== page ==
WASHINGTON – It’s only been a few weeks since Canadian policy-makers announced safety changes to rail cars but elements within the industry already want to go further.
An industry association in the U.S. released a letter Wednesday asking that all new oil-carrying train cars be equipped with three elements: a thicker, puncture-proof metal shell; taller shields on each end; and thermal insulation.
That request was in a letter sent to the U.S. transportation secretary from the Railway Supply Institute, the main group representing companies that build freight trains and supply railways.
Organization president Thomas Simpson said its previous policy was to equip each new car with some of those changes, but it now wants all three key changes made to every new car.
“That is a departure from where we were in December,” Simpson said in an interview, following the release of a letter to U.S. Transportation Secretary Anthony Foxx.
He said the adjustments could cost his members but would be good for the industry in the long run, amid concerns about safety given the skyrocketing use of rail to transport oil.
Just last month, Canada’s Transport minister, Lisa Raitt, promised the government would formalize standards for new tank-car construction that were adopted by the industry in October 2011.
Regulators in both countries are also consulting with industry groups about imposing stricter train-safety standards, in the wake of several accidents — including the disaster in Lac-Megantic, Que., in which 47 people died and the town’s core was razed in a fiery explosion.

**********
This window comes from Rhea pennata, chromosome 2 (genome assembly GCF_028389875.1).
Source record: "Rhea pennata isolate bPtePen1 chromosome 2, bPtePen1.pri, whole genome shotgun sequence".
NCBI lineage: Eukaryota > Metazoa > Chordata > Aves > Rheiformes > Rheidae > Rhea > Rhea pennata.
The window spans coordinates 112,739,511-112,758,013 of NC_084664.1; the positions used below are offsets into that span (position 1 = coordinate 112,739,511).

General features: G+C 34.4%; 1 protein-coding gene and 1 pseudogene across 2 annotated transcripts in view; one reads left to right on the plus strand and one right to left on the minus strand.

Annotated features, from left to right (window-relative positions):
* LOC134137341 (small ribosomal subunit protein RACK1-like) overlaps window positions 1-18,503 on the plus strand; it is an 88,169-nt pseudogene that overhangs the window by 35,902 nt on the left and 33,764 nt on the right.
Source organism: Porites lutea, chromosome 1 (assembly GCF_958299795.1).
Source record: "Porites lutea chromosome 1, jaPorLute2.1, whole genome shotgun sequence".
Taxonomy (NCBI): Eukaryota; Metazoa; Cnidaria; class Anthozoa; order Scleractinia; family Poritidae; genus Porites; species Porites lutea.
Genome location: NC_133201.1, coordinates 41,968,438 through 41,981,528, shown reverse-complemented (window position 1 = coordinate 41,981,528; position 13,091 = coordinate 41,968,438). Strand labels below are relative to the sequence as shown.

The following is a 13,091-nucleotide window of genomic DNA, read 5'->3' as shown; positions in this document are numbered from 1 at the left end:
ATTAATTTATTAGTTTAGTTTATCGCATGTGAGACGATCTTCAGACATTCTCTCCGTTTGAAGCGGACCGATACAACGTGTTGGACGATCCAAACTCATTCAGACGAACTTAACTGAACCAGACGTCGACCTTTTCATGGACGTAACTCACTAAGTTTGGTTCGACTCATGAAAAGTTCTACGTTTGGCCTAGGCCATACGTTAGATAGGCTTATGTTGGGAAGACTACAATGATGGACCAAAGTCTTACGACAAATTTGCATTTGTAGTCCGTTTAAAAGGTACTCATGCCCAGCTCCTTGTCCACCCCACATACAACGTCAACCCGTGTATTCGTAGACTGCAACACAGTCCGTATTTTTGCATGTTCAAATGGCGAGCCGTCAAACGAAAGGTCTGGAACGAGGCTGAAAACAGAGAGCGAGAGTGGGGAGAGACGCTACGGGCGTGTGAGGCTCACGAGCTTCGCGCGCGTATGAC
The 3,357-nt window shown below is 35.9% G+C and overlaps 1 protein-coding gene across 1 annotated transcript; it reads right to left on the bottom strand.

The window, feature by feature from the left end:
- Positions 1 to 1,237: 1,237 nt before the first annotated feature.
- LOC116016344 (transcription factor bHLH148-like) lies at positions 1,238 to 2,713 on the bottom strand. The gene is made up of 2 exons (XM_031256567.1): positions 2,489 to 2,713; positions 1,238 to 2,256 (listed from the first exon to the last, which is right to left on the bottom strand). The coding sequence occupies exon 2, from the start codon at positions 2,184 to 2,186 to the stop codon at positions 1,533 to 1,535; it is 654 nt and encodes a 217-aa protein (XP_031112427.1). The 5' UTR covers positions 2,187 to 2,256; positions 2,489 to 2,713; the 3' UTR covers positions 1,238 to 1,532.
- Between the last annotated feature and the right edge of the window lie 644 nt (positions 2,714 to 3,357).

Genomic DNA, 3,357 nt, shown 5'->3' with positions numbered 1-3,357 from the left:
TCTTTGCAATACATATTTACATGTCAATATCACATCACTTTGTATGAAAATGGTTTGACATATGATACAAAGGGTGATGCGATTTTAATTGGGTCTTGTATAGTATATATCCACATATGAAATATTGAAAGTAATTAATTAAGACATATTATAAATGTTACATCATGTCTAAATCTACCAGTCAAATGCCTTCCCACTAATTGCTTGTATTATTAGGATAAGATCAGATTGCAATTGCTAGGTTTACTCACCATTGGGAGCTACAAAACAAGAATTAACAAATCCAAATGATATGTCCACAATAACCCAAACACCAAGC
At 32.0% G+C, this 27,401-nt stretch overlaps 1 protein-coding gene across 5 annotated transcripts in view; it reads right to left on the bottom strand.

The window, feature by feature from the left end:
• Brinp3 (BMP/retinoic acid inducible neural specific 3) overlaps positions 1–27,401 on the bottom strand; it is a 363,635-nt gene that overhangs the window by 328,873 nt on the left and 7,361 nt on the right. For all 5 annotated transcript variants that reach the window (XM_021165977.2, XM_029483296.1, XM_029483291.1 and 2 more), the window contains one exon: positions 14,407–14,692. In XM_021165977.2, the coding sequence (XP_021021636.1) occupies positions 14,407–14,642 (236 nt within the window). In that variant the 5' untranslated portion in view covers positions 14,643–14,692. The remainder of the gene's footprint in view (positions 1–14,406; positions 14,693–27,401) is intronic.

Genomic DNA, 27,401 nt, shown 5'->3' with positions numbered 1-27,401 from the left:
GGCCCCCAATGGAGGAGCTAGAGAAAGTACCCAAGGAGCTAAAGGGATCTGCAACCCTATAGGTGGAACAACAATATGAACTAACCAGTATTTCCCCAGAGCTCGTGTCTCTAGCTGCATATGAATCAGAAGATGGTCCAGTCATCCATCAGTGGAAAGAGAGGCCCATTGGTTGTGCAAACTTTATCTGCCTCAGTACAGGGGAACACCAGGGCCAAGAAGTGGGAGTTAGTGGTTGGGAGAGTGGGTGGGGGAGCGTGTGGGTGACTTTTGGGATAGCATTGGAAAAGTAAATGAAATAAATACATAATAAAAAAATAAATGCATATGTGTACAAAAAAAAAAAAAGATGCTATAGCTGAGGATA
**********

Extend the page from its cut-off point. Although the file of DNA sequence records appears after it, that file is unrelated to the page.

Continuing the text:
In its letter to Foxx, the RSI notes that it wasn’t present at a Jan. 16 meeting where the cabinet secretary discussed policy changes with the Association of American Railroads, the American Petroleum Institute, and the American Short Line & Regional Railroad Association.
But it said its views should be part of any policy re-think.
One major Canadian railway, which belongs to the Association of American Railroads, welcomed RSI’s contribution to the debate over the crucial safety issues raised by the tragedy in Lac-Megantic.
“CN welcomes the views of all stakeholders on this important issue, including those of the Railway Supply Institute,” said Mark Hallman, a spokesman for Canadian National Railway (TSE:CNR).
“In the end, however, it’s the responsibility of transportation regulators in the United States and Canada to complete their consultations and to take decisive measures to improve tank car safety as quickly as possible.”